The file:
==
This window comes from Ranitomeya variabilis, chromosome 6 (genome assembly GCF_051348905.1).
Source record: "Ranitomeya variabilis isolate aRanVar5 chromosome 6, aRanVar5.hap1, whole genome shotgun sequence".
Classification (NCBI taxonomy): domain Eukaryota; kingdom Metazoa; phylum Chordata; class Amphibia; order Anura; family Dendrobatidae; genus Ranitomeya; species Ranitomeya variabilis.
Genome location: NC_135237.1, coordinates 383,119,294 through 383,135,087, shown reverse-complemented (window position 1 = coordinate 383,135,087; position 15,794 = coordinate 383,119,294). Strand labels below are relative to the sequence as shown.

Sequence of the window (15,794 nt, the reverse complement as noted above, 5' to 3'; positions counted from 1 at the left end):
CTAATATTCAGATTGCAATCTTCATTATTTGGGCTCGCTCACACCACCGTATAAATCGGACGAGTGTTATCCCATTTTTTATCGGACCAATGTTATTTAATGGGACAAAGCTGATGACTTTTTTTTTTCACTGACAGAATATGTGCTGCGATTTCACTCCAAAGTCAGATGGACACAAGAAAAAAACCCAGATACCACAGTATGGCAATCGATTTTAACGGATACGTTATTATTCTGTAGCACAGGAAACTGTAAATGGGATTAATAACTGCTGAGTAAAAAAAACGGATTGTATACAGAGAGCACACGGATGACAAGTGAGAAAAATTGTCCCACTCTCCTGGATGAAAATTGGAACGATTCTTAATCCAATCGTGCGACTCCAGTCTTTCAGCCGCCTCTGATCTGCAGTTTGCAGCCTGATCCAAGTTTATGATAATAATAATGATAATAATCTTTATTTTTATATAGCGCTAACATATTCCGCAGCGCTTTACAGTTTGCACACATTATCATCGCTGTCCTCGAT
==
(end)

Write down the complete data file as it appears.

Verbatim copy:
This window comes from Ranitomeya variabilis, chromosome 6 (genome assembly GCF_051348905.1).
Source record: "Ranitomeya variabilis isolate aRanVar5 chromosome 6, aRanVar5.hap1, whole genome shotgun sequence".
Classification (NCBI taxonomy): domain Eukaryota; kingdom Metazoa; phylum Chordata; class Amphibia; order Anura; family Dendrobatidae; genus Ranitomeya; species Ranitomeya variabilis.
Genome location: NC_135237.1, coordinates 383,119,294 through 383,135,087, shown reverse-complemented (window position 1 = coordinate 383,135,087; position 15,794 = coordinate 383,119,294). Strand labels below are relative to the sequence as shown.

Sequence of the window (15,794 nt, the reverse complement as noted above, 5' to 3'; positions counted from 1 at the left end):
CTAATATTCAGATTGCAATCTTCATTATTTGGGCTCGCTCACACCACCGTATAAATCGGACGAGTGTTATCCCATTTTTTATCGGACCAATGTTATTTAATGGGACAAAGCTGATGACTTTTTTTTTTCACTGACAGAATATGTGCTGCGATTTCACTCCAAAGTCAGATGGACACAAGAAAAAAACCCAGATACCACAGTATGGCAATCGATTTTAACGGATACGTTATTATTCTGTAGCACAGGAAACTGTAAATGGGATTAATAACTGCTGAGTAAAAAAAACGGATTGTATACAGAGAGCACACGGATGACAAGTGAGAAAAATTGTCCCACTCTCCTGGATGAAAATTGGAACGATTCTTAATCCAATCGTGCGACTCCAGTCTTTCAGCCGCCTCTGATCTGCAGTTTGCAGCCTGATCCAAGTTTATGATAATAATAATGATAATAATCTTTATTTTTATATAGCGCTAACATATTCCGCAGCGCTTTACAGTTTGCACACATTATCATCGCTGTCCTCGAT